As programme coordinator and co-facilitator for the Women’s Leadership Development Programme at the University of Johannesburg, I had my first opportunity to join the women participants for a lunchtime session.  Lunchtime sessions are formalised gatherings hosted by the women on the programme with guest speakers.  Topics are of feminist agenda, aimed at the upliftment and skill development of women through the sharing of leadership journeys.

My privilege was to experience the life journey of a woman executive at UJ through her eloquent and organic story telling.  She had me (and many of the audience) captivated in the way she described her journey of leadership to this point of where she is on her map.  What struck me the most was her approach to work and her career and I would like to summarise below what I personally took home with me from this session:

  • Recognise your own capabilities. What this means to me is that I don’t have to wait for someone else to do this. It’s up to me.  This was quite profound, as I find on reflection that there are times in my life where I have waited for others to recognise my strengths and to give me opportunities because THEY think I was capable.  And I wondered what this was about; was it because I was white, that I thought I was pretty and a good person with special talents who deserved to be discovered?  Or was it my avoidance of responsibility when I failed?
  • Know where you draw your strength from, internally and externally. Externally for me this is God, healing and ceremonial practices, meditation and self-care. For others this may be different.  I know that having a handle on my anxiety, I have clear access to what I identify as my inner strength.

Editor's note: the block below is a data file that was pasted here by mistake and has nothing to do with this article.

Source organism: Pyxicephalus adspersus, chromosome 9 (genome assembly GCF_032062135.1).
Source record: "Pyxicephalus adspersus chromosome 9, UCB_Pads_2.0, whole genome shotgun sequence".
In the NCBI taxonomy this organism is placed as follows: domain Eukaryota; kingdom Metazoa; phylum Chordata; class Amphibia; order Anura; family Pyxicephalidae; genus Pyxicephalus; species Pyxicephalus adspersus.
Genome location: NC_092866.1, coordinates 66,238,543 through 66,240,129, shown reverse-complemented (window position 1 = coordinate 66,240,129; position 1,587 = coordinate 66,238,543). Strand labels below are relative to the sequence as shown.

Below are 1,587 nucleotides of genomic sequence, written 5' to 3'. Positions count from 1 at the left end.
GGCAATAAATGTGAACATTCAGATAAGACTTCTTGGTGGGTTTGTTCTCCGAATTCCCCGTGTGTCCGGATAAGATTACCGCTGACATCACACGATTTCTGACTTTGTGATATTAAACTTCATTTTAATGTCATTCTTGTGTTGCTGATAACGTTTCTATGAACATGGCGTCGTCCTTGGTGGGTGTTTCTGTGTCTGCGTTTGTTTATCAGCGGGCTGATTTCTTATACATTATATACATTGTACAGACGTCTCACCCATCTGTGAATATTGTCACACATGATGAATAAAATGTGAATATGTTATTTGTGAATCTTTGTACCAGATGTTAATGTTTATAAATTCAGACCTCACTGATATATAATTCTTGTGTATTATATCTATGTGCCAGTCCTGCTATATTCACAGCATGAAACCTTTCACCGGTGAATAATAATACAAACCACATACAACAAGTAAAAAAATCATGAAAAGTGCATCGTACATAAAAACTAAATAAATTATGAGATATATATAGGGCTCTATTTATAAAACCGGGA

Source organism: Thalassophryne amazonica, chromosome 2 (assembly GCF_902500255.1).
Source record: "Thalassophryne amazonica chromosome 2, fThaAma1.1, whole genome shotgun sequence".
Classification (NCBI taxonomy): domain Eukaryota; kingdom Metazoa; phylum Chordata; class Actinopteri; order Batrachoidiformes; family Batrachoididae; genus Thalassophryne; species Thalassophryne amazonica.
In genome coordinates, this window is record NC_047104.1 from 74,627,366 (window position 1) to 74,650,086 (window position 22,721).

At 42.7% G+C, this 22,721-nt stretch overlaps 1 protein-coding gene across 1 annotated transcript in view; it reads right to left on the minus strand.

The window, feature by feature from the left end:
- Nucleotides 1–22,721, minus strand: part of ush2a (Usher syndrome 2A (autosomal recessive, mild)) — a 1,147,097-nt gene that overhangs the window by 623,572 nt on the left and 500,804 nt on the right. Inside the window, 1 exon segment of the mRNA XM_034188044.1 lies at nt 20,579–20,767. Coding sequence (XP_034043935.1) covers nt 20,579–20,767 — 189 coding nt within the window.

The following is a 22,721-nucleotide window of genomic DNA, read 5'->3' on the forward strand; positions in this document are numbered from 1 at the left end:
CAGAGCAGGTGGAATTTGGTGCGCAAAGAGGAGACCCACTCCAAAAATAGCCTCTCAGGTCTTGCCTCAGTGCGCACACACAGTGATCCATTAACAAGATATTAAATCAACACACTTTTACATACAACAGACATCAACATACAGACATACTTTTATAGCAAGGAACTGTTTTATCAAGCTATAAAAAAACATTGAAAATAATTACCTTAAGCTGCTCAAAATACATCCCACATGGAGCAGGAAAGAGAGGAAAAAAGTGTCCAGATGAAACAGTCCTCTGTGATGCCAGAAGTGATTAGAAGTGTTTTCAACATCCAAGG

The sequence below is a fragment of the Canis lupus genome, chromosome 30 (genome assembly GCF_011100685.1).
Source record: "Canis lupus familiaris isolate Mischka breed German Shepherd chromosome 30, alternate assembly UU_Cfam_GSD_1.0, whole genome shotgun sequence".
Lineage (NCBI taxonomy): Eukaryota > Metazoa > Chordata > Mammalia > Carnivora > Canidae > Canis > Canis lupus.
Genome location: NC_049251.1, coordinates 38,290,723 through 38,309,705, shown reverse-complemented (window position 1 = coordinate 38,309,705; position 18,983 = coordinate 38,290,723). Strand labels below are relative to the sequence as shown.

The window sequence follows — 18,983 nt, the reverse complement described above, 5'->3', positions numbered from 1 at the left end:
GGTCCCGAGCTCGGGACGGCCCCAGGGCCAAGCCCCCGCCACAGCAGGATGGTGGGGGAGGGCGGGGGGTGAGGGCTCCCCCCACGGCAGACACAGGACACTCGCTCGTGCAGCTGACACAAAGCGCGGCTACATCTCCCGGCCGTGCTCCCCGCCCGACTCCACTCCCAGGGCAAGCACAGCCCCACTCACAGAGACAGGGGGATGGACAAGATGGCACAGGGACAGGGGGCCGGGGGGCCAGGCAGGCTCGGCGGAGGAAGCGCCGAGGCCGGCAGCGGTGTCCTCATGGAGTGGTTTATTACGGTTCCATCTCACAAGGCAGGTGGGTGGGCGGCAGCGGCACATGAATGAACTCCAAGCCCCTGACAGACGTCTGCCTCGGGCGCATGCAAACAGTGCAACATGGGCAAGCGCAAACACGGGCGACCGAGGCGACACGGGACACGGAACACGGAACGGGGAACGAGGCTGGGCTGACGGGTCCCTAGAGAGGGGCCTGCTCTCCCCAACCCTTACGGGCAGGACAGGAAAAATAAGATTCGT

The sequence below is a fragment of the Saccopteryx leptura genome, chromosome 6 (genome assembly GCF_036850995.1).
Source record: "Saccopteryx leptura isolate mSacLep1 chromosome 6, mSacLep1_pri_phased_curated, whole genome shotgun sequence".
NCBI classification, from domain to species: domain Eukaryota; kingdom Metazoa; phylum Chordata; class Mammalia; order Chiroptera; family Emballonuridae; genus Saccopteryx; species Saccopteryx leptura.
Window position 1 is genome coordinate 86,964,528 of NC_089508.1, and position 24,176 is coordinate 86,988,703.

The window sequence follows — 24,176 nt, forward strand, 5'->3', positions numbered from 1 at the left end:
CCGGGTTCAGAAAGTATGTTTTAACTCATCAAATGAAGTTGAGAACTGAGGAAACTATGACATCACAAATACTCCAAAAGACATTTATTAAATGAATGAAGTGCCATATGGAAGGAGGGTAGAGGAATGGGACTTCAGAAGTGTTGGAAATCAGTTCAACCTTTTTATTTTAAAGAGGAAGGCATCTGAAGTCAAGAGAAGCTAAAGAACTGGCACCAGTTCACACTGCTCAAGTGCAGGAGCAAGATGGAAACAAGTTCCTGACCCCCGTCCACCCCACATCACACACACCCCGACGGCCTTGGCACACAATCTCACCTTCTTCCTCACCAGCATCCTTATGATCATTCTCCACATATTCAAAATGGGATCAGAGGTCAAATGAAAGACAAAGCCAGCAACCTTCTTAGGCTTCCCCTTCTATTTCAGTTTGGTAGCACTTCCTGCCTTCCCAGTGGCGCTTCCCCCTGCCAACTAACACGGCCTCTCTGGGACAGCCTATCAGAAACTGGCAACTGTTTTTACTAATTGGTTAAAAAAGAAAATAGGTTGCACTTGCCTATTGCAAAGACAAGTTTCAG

• Know your objectives of why you are where you are. Why am I in this job? What do I want to achieve? This practical step of making a list of my objectives brings awareness to my own accountability and helps me track my progress. And my favourite anecdote of what Pindi shared is that when defeat hits, take a good look at that list of objectives and know that you have a purpose!
  • Know when it’s time for you to go. How profound, knowing when my time is up in a specific position or organisation and to hand over the reins. This creates opportunity and growth for other individuals but also the organisation.
  • Know your boundaries. To know what my personal best is, to know what is important to me, takes deep honesty and self-reflection. Being aware of what personal attributes I am willing to sacrifice in the support of growing other parts of me, means new levels of responsibility.  Knowing what I am not willing to lose myself for, what is non-negotiable and what this means for my health, relationships and my future.

I left that session feeling truly inspired by the practical wisdom but also challenged in my further reflections.  Most of all I thought how lucky I was to find myself amongst a group of powerful women, counting myself as one of them.

Cherise Nortje